Today, July 24, 2015, the FDA announced that on Monday, July 27, 2015, the FDA is opening up a comment period on a supplemental proposed rule related to added sugars. If adopted, the rule would apply to the Nutrition Facts Panel found on food products in the U.S. The previously proposed changes can be found in our previous post, “Trans Fat Gets the Axe: More Changes to Nutrition Facts Panel.” The supplemental rule change is a further proposed amendment to the 2014 proposed rule on changes to the nutrition facts panel, which are still under review by the FDA.  However, after consideration of both certain recommendations by the Dietary Guidelines Advisory Committee as well as other scientific information, the FDA has proposed more rule changes that address the percent daily value of added sugars and a proposed footnote for the Nutrition Facts Panel explaining the percent daily value concept.

Currently, the March 3, 2014, proposed rule requires a change to the disclosure of the sugar content of a food. It requires the total amount of sugars present to be disclosed. It also requires the disclosure of the total amount of added sugars. Added sugars are those sugars that a manufacturer adds to a food product above and beyond the sugars naturally present in the food. The FDA’s reasoning behind this is based on recent scientific evidence that shows naturally occurring sugars are healthier than added sugars.

The new proposed supplemental rule would also require a food’s Nutrition Facts Panel to list the percent daily value (or %DV) of those added sugars. This %DV would be based on the FDA recommendation that the daily intake of calories from added sugars not exceed 10% of total calories.

Susan Mayne, Ph.D., director of the FDA’s Center for Food Safety and Applied Nutrition was quoted by the FDA in releasing its proposed changes, explaining in the FDA's press release, “For the past decade, consumers have been advised to reduce their intake of added sugars, and the proposed percent daily value for added sugars on the Nutrition Facts label is intended to help consumers follow that advice.”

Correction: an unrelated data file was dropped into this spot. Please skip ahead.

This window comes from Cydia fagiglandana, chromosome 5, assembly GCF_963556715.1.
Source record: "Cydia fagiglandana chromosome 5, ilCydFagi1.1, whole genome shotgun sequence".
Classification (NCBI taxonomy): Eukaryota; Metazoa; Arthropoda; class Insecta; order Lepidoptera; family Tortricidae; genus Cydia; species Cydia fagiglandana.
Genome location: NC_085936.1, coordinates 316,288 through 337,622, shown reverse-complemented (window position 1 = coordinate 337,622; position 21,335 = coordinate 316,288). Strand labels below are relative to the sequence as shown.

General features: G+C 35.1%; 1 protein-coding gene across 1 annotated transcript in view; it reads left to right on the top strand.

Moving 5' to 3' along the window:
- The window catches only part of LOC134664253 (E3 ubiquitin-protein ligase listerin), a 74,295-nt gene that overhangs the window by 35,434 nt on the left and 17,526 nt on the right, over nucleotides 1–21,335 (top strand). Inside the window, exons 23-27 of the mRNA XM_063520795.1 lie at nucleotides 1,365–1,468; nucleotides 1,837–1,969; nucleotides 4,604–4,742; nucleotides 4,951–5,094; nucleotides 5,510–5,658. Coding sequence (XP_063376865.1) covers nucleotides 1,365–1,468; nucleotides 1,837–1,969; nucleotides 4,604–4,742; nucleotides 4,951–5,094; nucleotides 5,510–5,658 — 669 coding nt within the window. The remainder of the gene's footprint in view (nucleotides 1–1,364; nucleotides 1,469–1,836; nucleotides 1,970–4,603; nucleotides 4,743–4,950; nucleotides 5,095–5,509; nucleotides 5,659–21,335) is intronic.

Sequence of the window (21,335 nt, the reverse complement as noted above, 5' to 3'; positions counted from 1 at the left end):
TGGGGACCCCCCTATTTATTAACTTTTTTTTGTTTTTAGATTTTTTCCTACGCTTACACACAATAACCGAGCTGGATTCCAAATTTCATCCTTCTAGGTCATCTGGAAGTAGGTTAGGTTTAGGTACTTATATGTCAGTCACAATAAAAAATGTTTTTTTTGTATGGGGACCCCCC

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The second change in the supplemental rule is a proposed footnote. The footnote on the current nutrition facts panel is designed to help consumers understand the %DV concept. The current footnote has been determined to be somewhat complicated and vague. The change to this footnote will make the footnote shorter and proposes a more effective in explanation of the %DVs.

The FDA’s comment period on these proposed supplemental changes starts July 27, 2015, and remains open for 75 days. Members of the industry are encouraged to submit their comments and concerns regarding these changes. These changes to the Nutrition Facts panel will have an impact on the food industry both in terms of the cost to redesign labels to meet these new regulations, but as to the market positioning of the food product as well. Commenting on the proposed supplemental changes is, at this point the best vehicle for the food industry to weigh in on these regulations with the agency. We at Thompson Coburn would be happy to help any industry member craft and submit such comments.

As the FDA releases more details on these proposed changes, Life Sciences Decoded and Thompson Coburn will be adding additional posts to this blog analyzing the changes and impact they may have on the industry.